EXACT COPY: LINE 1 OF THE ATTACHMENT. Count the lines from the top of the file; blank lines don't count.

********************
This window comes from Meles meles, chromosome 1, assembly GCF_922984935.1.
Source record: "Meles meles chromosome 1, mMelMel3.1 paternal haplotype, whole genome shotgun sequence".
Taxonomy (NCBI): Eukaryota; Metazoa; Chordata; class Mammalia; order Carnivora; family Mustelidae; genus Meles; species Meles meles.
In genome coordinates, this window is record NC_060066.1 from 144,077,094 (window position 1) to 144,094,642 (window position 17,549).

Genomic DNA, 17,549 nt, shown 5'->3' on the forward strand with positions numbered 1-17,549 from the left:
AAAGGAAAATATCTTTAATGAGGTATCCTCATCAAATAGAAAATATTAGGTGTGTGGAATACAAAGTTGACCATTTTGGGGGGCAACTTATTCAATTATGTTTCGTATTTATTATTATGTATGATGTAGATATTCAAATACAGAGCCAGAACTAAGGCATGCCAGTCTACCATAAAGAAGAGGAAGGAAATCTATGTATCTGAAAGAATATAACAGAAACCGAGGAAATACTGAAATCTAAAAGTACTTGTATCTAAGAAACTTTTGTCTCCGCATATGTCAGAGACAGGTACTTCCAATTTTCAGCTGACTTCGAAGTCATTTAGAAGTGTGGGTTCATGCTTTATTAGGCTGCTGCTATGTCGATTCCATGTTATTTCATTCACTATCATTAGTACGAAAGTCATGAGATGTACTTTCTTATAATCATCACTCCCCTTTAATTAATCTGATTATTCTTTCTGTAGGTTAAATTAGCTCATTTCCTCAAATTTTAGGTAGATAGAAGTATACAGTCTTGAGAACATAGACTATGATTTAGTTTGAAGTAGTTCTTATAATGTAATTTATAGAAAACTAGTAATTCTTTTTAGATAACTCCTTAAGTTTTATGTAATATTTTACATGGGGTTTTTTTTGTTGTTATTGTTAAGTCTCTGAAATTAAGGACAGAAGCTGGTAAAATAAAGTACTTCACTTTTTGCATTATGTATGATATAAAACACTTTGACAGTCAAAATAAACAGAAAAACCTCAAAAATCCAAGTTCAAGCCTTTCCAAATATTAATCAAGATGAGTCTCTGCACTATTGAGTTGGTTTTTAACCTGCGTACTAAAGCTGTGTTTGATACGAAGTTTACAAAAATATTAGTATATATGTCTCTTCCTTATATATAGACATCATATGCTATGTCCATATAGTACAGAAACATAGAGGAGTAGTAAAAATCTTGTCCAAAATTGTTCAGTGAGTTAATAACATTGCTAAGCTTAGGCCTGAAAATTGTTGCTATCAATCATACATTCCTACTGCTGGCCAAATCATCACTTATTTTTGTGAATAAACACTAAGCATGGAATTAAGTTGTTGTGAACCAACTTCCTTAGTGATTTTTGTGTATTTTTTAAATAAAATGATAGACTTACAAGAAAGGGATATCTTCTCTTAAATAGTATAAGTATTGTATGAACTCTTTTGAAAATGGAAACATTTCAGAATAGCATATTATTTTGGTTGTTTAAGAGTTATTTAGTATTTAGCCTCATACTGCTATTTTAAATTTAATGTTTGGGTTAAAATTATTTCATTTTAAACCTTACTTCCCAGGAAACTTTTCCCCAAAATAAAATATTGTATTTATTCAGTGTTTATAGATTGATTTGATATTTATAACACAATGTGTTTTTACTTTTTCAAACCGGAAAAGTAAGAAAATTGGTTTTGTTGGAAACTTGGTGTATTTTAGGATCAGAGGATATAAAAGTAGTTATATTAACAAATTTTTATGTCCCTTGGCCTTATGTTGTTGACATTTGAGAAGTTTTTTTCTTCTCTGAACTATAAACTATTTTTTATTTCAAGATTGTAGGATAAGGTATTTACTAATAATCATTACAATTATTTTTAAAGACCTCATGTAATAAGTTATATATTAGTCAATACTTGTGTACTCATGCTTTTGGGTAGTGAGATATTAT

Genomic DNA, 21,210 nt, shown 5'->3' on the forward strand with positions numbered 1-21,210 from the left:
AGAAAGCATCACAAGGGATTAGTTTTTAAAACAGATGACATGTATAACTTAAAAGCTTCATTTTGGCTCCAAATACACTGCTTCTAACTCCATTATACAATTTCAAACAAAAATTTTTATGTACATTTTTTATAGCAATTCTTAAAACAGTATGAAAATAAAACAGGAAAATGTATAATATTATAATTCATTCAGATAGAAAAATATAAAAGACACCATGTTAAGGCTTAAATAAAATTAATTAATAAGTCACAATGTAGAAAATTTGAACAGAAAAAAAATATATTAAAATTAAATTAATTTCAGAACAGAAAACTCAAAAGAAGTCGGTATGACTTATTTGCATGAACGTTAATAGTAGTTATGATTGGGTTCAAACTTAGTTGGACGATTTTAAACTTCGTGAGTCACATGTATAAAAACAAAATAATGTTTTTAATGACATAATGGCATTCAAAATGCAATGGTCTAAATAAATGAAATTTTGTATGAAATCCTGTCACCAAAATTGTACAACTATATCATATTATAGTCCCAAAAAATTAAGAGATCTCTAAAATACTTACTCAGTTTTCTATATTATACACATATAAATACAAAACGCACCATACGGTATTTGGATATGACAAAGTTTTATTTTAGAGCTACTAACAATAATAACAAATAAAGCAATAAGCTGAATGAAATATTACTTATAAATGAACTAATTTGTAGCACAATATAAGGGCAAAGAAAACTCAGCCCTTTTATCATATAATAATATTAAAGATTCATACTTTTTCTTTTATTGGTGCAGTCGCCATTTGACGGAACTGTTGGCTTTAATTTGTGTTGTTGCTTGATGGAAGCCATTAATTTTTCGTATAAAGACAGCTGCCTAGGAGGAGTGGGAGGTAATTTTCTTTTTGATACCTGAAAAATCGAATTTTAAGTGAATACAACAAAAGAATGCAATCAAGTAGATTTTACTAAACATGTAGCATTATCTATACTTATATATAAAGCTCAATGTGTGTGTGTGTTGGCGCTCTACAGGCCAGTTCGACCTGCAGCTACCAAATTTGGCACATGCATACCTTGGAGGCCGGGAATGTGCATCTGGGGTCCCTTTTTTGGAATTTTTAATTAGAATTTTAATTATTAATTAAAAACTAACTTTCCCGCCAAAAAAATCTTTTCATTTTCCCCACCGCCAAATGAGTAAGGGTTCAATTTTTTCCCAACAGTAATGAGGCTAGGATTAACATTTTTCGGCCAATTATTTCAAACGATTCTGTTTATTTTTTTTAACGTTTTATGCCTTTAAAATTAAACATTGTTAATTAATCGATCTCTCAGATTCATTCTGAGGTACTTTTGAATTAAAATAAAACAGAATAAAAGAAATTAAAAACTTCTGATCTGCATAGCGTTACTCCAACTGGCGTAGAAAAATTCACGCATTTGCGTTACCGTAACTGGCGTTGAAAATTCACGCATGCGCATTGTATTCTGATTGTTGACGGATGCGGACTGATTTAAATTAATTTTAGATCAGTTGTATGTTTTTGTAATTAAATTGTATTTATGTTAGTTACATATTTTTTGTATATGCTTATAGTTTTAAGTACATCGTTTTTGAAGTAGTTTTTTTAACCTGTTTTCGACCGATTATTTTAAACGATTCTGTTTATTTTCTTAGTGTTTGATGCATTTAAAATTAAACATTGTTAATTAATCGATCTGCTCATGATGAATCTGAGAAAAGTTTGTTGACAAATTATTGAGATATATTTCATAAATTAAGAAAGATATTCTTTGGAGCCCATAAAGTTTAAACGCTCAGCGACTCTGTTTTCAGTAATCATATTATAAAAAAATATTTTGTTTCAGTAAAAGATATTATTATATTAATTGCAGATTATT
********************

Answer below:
This window comes from Meles meles, chromosome 1, assembly GCF_922984935.1.